Great choices, jbryant.

A. Saez, and everyone, just to clear up a little confusion, and I admit I probably didn’t make it as clear as I could have, but I was restricting myself to the horror/sci-fi/fantasy/adventure films that could have won it since those rarely get attention. Same goes for comedy and crime but that’s not what I was sticking to (“I began thinking of all the science fiction, action-adventure, fantasy, horror movies that I love that could have taken Best Picture”). We could all probably do this over for just crime, foreign dramas and comedies, thrillers and some others, too.

Posted By george : March 4, 2014 2:55 am

Someone on NPR said the other day that Oscar winners (especially in recent decades) are usually made on an “epic” scale, or deal with an “important” subject. That usually shuts out comedies and other genre films, sad to say.

Posted By swac44 : March 4, 2014 3:08 pm

That reminds me, I really need to see Dodsworth. For some reason my scrambled brain always confuses it with John Ford’s Arrowsmith when it pops up on the TCM schedule. Must correct that.

Posted By swac44 : March 4, 2014 6:36 pm

Whaddya know, it’s on tomorrow night (Wednesday) at 8 p.m. Great timing, TCM!

Posted By gregferrara : March 4, 2014 8:04 pm

And speaking of timing, it’s also integral to my post tomorrow morning so be sure and check that out, too.

Posted By B Piper : March 5, 2014 6:04 pm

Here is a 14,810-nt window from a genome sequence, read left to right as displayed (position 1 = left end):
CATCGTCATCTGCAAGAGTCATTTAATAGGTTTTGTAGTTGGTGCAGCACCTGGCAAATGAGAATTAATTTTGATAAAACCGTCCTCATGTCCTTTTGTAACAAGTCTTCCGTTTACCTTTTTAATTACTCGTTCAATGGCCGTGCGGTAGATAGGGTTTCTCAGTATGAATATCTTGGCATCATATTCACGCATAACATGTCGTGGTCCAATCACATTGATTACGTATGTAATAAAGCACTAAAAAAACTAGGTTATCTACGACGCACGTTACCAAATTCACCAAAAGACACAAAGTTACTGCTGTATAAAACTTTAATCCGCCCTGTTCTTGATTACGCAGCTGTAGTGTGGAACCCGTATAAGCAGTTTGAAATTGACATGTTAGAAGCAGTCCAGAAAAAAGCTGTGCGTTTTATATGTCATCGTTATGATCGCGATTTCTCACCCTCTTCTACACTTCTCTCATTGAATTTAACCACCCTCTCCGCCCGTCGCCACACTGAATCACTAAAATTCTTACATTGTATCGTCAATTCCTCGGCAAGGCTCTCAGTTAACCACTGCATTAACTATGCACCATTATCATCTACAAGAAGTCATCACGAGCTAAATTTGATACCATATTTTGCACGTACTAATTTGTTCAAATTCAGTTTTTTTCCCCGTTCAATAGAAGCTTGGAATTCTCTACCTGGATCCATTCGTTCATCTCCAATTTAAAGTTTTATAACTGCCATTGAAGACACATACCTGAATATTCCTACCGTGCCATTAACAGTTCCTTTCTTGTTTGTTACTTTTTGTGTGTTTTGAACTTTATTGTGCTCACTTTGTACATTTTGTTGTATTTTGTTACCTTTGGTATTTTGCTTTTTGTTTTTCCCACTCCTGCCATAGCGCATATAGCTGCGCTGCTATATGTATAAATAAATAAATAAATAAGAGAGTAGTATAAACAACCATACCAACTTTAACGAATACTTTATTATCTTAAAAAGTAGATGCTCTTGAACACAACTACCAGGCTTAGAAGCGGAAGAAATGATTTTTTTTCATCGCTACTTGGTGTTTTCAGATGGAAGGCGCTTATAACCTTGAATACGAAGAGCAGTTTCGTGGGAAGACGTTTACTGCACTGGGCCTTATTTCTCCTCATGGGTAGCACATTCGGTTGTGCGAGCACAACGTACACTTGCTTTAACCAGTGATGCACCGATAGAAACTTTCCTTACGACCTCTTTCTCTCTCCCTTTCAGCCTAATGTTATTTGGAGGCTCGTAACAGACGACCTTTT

Best picture Oscars don’t go to the movies the Academy thinks are great. They go to the movies they want you to THINK they think are great.

Posted By Joe : March 6, 2014 3:19 pm

So, genre movies should get a nod, but animation should stay at the kiddie table? Snow White should have been nominated for best picture, too. Without Snow White, there’s no Wizard of Oz.

It’s either a ’37 or ’38 film, as I’m not sure how the rules worked then (it was released in LA in December 1937, in NY in Jan. ’38 and to the whole country in Feb. ’38). It did receive an honorary Oscar, the famous big Oscar with 7 little statuettes presented to Walt Disney by Shirley Temple (ahem, kiddie table) at the Academy Awards in 1939.

Posted By robbushblog : March 14, 2014 4:50 pm

I recently made a list of what I felt were the Best Pictures of each year, beginning with 2013 and going back to 1934. I greatly differed with the Academy as well, mainly because my idea of “Best” is what I like best, so in many cases popcorn movies won out over “prestige” pictures.

Now, as for 1931, if not for Chaplin, I would also choose Frankenstein. That Little Tramp has me and I go with City Lights by a nose.

1932- As great as Grand Hotel is, I have to give it to Tarzan the Ape Man. I loved watching those movies as a kid on Saturdays on the old TBS.

1933- King Kong. Without a doubt.

1934- In a photo finish, I disagree with you and the Academy and choose The Thin Man over It Happened One Night.

1935- Yup, Bride of Frankenstein all the way.

1936- Chaplin again. Modern Times narrowly defeats Mr. Deeds Goes to Town, My Man Godfrey and Things To Come.

1937-By just a fraction of a hair (This year was the toughest), Make Way for Tomorrow bests Snow White and the Seven Dwarfs.

1938- Just like King Kong, The Adventures of Robin Hood has no peer in its year.

1939- I recently pissed my sister off by telling her that The Wizard of Oz was the Best Picture of 1939.